The wavelength of the electron beam is far shorter than that of light, and the resulting image resolution is far greater (about 0.5 nm).
Cells that are specialized for synthesizing proteins for extracellular export have extensive ER membrane systems. Lysosomes are also the sites where digestion of spent cellular components occurs, a process called autophagy. Today, both mitochondria and chloroplasts have DNA and ribosomes, and are self-duplicating organelles. The other organelles are the "departments" that carry out the instructions of the executive board. Most of the time, the chromatin looks like a tangled mess to anybody examining it with a microscope.
Ribosomes themselves are clusters of proteins and nucleic acids assembled from components made in the nucleolus. It is a maze of membranes, arranged as tubes and sacs that separate the inside of the ER from the surrounding cytoplasm (Figure 6-19).
For example, cells in the ovaries and testes that produce sex hormones contain an especially large amount of smooth ER. You may notice that the internal side of a vesicle membrane can eventually turn up as part of the outward face of the plasma membrane at the cell's surface (5). Some bacteria have pili, threadlike structures that help bacteria adhere to one another during mating or to other cells for food and protection. There are three major types of cytoskeletal components: microfilaments, intermediate filaments, and microtubules. But you will read in Chapter 9 that chromatin becomes much more organized when cells reproduce.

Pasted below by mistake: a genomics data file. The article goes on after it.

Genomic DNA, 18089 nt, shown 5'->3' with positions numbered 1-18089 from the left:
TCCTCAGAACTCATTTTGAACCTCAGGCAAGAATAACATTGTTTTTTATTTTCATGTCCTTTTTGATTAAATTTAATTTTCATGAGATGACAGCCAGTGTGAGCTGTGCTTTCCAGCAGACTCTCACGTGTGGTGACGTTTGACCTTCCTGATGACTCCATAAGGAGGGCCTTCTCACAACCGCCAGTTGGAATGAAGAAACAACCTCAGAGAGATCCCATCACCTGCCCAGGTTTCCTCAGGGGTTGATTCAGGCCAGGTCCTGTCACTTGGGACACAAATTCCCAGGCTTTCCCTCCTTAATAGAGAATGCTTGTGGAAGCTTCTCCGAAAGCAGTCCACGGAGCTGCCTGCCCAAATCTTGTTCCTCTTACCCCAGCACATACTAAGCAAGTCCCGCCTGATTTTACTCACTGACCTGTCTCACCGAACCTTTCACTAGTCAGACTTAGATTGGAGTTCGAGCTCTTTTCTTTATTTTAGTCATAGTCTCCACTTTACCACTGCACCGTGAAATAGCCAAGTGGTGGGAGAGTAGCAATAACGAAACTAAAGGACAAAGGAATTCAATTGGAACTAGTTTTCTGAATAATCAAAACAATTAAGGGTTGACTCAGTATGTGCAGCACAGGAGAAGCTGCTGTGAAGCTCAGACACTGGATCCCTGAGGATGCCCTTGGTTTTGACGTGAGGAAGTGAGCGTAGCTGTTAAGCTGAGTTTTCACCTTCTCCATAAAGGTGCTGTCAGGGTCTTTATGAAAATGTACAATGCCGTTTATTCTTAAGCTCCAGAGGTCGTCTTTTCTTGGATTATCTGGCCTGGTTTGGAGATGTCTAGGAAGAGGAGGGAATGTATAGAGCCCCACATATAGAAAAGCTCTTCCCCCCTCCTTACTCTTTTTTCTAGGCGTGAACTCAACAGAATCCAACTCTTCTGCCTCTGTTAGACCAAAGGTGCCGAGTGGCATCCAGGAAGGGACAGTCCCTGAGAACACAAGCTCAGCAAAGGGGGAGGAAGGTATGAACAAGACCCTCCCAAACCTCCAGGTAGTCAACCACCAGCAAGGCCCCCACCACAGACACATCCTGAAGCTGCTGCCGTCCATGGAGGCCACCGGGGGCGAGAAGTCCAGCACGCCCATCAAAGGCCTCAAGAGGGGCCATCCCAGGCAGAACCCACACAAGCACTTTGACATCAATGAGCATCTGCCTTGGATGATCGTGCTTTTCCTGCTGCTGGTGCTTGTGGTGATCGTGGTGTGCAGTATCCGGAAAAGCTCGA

Some ribosomes are bound to the outer surface of a membrane network within the cytoplasm (Figure 6-19). One side of a stack serves as a "receiving dock" for vesicles transported from the ER (Figure 6-21). Substances made in the nucleus move into the cell's cytoplasm through tiny holes, or pores, in the nuclear envelope.
These ribosomes make the proteins found in membranes, as well as other proteins that are exported by the cell.
Enzymes in the Golgi apparatus refine and modify the ER products by altering their chemical structure.
These substances include molecules that carry out the instructions from the DNA of the nucleus. From the "shipping" side of a stack, the finished products can be moved in vesicles to other locations.
In addition to the chromatin, the nucleus contains a ball-like mass of fibers and granules called the nucleolus (plural, nucleoli). Others export cellular products by fusing with the plasma membrane and releasing the products outside the cell by the process of exocytosis.